Deakin University

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Survival and movements of koalas translocated from an over-abundant population

journal contribution
posted on 2019-01-01, 00:00 authored by Peter Menkhorst, David Ramsey, Tim O'Brien, Emily Hynes, Desley WhissonDesley Whisson
Context: At some sites in southern Victoria, browsing pressure caused by high-density koala populations can result in defoliation of preferred browse trees. In extreme cases, this over-browsing can lead to widespread tree death and starvation of koalas. To reduce the potential for mortality of trees and koalas, a management strategy that includes fertility control of females and translocation of healthy individuals (male and female) has been adopted.

Aims: To compare the short- to medium-term survival and body condition of koalas translocated from over-browsed habitat and released into unoccupied (or nearly so) habitat with that of koalas left in situ in compromised habitat.

Methods: We monitored survival and body condition of 36 translocated koalas for 4–5 months after translocation relative to that of a control group (24 animals) left in situ. Koalas were recaptured and body condition measured (as a scaled body-mass index) ~40 and 137 days after translocation. Additionally, GPS loggers were used to investigate patterns of koala movement.

Key results: Survival rates of translocated koalas were not different from those of controls and females in both groups showed slightly higher survival rates than did males. After 137 days, control animals had lower scaled body mass, whereas translocated animals, after an initial reduction, had mostly regained, or increased their scaled body mass. Translocated females regained their original scaled body mass faster than did translocated males. Male koalas in both control and translocated groups had higher rates of movement than did females, and translocated koalas had slightly higher rates of movement than did control koalas. Translocated koalas moved farther from their release location than control koalas.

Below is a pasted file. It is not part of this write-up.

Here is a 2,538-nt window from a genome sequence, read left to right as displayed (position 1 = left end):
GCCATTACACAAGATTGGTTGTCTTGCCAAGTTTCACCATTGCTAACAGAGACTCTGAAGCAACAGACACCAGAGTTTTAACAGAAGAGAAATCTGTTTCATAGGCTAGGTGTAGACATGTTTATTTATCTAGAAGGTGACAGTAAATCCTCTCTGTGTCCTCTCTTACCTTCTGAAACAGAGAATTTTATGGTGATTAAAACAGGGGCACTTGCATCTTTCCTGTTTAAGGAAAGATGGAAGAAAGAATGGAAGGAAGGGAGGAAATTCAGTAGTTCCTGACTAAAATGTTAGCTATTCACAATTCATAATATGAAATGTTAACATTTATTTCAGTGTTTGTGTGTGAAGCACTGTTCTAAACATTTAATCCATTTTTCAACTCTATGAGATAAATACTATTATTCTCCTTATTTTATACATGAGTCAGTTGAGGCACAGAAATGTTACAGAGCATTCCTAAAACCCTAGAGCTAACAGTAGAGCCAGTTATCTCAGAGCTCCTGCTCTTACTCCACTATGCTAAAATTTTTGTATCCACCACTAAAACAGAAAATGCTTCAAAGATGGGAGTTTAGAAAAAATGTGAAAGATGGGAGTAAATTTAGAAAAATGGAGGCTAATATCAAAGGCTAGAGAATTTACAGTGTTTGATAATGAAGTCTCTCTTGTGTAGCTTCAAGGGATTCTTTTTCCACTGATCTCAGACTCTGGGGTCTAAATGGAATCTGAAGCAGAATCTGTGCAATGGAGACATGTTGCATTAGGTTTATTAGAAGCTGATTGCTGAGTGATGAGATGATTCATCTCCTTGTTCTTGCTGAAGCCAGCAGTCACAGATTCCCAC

Conclusions: On the basis of the scaled body-mass index, translocated koalas fared better than those left in situ in compromised habitat, even though the density of koalas in the over-browsed habitat had been reduced by a wider salvage translocation program. The process used to identify potential release sites, including a spatial koala-habitat index, accurately predicted suitable koala habitat.

Implications: The current management strategy of translocating koalas out of over-browsed habitat is supported and could be more widely applied.



Wildlife Research






557 - 565


CSIRO Publishing


Melbourne, Vic.





Publication classification

C Journal article; C1 Refereed article in a scholarly journal